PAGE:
Check your pocket parts!

photo 1Each month, the AACPLL Blog will publish a post with helpful legal research tips.  If you would like more information about any of the tips referenced in this post or series, please feel free to contact the Law Library!

January is one of the Law Library’s busiest months for updating resources, including updating pocket parts and filing supplemental pages.  As you are conducting your legal research, it is essential that you make sure that your sources, both primary (e.g., code, regulations, case law) and secondary (e.g., treatises, form books) are up-to-date because the “law” is constantly changing.  The onus is on the legal researcher to make sure their information is current.

Here are a few helpful tips for making sure that your resource is up-to-date.

  • Check the cover or title page to determine the publication date of the resource.  The publication date will provide clues as to whether you should check to see if a later edition of the resource has been published.
  • Check the pocket part and take note of the date of the pocket part.  Pocket parts are paper supplements that are generally located inside the back cover of a hardbound volume.  If you are not sure if the pocket part is current, please drop by the service desk.  The Law Library keeps track of its updates, and we can let you know if the pocket part is the most recent supplement available.
  • Check for any standalone supplements to the resource.  When in doubt, ask us at the Law Library’s service desk, and we can confirm whether a volume has a standalone supplement.
  • Online does not necessarily mean current.  Is the information posted on a reputable site? Check for a publication date or “last updated” date.  When in doubt, ask!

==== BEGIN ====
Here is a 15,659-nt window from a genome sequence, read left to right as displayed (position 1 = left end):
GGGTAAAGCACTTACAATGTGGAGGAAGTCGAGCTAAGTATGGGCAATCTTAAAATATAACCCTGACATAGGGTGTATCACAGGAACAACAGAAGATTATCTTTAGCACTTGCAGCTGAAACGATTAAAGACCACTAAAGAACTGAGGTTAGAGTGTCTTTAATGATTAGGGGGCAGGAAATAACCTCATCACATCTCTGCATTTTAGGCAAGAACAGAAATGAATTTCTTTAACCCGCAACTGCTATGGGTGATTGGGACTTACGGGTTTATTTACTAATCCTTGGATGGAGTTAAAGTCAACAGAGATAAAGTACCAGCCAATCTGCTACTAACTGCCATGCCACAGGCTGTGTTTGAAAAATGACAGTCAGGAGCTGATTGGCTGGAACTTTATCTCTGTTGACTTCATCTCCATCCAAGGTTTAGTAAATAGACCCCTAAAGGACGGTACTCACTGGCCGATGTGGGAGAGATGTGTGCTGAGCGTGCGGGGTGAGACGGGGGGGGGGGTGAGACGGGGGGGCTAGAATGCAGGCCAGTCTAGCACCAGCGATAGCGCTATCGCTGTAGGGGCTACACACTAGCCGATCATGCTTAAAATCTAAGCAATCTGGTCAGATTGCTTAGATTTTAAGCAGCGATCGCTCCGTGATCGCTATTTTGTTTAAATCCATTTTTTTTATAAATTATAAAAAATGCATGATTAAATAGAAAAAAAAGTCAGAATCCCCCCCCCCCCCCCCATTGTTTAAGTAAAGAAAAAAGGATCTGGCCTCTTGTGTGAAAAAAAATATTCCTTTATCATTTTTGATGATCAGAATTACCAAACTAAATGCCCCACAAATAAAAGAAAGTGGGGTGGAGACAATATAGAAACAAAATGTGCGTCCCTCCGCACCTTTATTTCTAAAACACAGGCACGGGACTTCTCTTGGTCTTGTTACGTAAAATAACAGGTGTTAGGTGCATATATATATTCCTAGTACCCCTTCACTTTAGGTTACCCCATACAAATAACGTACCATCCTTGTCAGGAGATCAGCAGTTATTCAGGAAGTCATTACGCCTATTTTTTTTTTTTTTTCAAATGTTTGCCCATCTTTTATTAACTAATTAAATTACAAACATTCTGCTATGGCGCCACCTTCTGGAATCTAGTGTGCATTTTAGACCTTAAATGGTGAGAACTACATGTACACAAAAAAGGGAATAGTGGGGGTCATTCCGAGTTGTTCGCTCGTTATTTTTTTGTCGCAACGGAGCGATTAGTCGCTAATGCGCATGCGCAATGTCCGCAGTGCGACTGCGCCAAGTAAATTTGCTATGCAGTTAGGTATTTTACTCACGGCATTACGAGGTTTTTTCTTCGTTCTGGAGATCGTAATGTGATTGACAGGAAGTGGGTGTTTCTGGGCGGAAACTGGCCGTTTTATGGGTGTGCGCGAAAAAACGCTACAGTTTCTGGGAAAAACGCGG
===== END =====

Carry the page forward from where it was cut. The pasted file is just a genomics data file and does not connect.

Here are some great resources that provide an overview of the basics of legal research.

In addition, the following titles, which focus on providing a comprehensive overview of the legal research process and fundamentals, are available at the Law Library.

lawlibrary Maryland Law

Kinship Care Resources

“Informal kinship care” means a living arrangement in which a relative of a child, who is not in the care, custody, or guardianship of the local department of social services, provides for the care and custody of the child due to a serious family hardship. (Md. EDUCATION Code Ann. §4-122.1 and Md. HEALTH GENERAL Code Ann.  §20-105)

A new page on the topic of  kinship care has been added to the AACPLL Self Help and Pro Bono WIKI .  Here you will find links to Maryland code sections and COMAR as well as information provided by various agencies.  The forms and information sheet handout available in the Anne Arundel County Family Self Help Center are also included.

lawlibrary Maryland Law

Maryland Sentencing Guidelines Revised

The most recent issue (Vol. 7, No. 1) of the Guidelines E-News published by the  Maryland State Commission on Criminal Sentencing Policy reports on the revised Guidelines Offense Table, Appendix A of the Maryland Sentencing Guidelines Manual.  The revisions contain two new offenses added to the table as a result of legislation from the 2011 Session regarding manslaughter and weapon crimes.  These offenses are in addition to the five offenses added in November.

The Maryland Sentencing Guidelines are also available in COMAR at 14.22.01 -.02.

lawlibrary Maryland Law

Maryland Regulations for Foreclosure Procedures for Residential Property

The Commissioner of Financial Regulation proposed emergency regulations for Foreclosure Procedures for Residential Property that were effective July 1, 2010.  COMAR 09.03.12 was published in the Maryland Register on July 16, 2010.  The text of the regulations in 37:15 Md. R. 986-997 (July 16, 2010) can be found at the Maryland Register Online and on the Commissioner’s website. The regulations consist of forms for the Notice of Intent to Foreclose, a Preliminary Loss Mitigation Affidavit, a Final Loss Mitigation Affidavit, a Request for Mediation, a Loss Mitigation Application (includes hardship affidavit) and Instructions, a preprinted envelope, Notice of Foreclosure Action, and instructions provided by the Maryland Office of Administrative Hearings.

The Office of the Commissioner of Financial Regulation provides these forms on their website in Word format.  It states that the forms are provided as a convenience for mortgage lenders/servicers and that consumers should obtain the forms directly from their mortgage lender/servicer.